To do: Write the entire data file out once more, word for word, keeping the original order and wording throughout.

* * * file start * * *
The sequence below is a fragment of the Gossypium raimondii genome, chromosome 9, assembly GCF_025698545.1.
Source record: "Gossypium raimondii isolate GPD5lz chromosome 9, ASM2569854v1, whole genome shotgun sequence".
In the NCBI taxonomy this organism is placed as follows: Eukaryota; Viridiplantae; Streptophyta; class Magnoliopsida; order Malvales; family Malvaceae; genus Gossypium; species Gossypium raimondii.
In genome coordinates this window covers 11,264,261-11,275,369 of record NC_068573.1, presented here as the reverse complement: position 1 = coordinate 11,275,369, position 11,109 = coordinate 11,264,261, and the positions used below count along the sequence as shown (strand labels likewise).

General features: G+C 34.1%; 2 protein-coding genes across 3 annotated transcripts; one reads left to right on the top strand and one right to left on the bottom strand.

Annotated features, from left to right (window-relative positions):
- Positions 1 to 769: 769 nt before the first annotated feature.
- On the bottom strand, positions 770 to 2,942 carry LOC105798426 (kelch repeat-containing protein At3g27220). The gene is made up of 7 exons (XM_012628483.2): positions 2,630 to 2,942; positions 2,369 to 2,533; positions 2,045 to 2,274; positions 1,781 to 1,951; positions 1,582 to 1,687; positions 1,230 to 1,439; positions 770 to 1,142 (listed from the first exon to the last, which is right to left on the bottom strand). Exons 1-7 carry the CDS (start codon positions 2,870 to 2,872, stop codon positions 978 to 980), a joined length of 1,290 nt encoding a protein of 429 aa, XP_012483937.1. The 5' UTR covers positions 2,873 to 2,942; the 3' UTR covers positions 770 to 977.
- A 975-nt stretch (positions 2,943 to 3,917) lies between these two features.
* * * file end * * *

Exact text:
The sequence below is a fragment of the Gossypium raimondii genome, chromosome 9, assembly GCF_025698545.1.
Source record: "Gossypium raimondii isolate GPD5lz chromosome 9, ASM2569854v1, whole genome shotgun sequence".
In the NCBI taxonomy this organism is placed as follows: Eukaryota; Viridiplantae; Streptophyta; class Magnoliopsida; order Malvales; family Malvaceae; genus Gossypium; species Gossypium raimondii.
In genome coordinates this window covers 11,264,261-11,275,369 of record NC_068573.1, presented here as the reverse complement: position 1 = coordinate 11,275,369, position 11,109 = coordinate 11,264,261, and the positions used below count along the sequence as shown (strand labels likewise).

General features: G+C 34.1%; 2 protein-coding genes across 3 annotated transcripts; one reads left to right on the top strand and one right to left on the bottom strand.

Annotated features, from left to right (window-relative positions):
- Positions 1 to 769: 769 nt before the first annotated feature.
- On the bottom strand, positions 770 to 2,942 carry LOC105798426 (kelch repeat-containing protein At3g27220). The gene is made up of 7 exons (XM_012628483.2): positions 2,630 to 2,942; positions 2,369 to 2,533; positions 2,045 to 2,274; positions 1,781 to 1,951; positions 1,582 to 1,687; positions 1,230 to 1,439; positions 770 to 1,142 (listed from the first exon to the last, which is right to left on the bottom strand). Exons 1-7 carry the CDS (start codon positions 2,870 to 2,872, stop codon positions 978 to 980), a joined length of 1,290 nt encoding a protein of 429 aa, XP_012483937.1. The 5' UTR covers positions 2,873 to 2,942; the 3' UTR covers positions 770 to 977.
- A 975-nt stretch (positions 2,943 to 3,917) lies between these two features.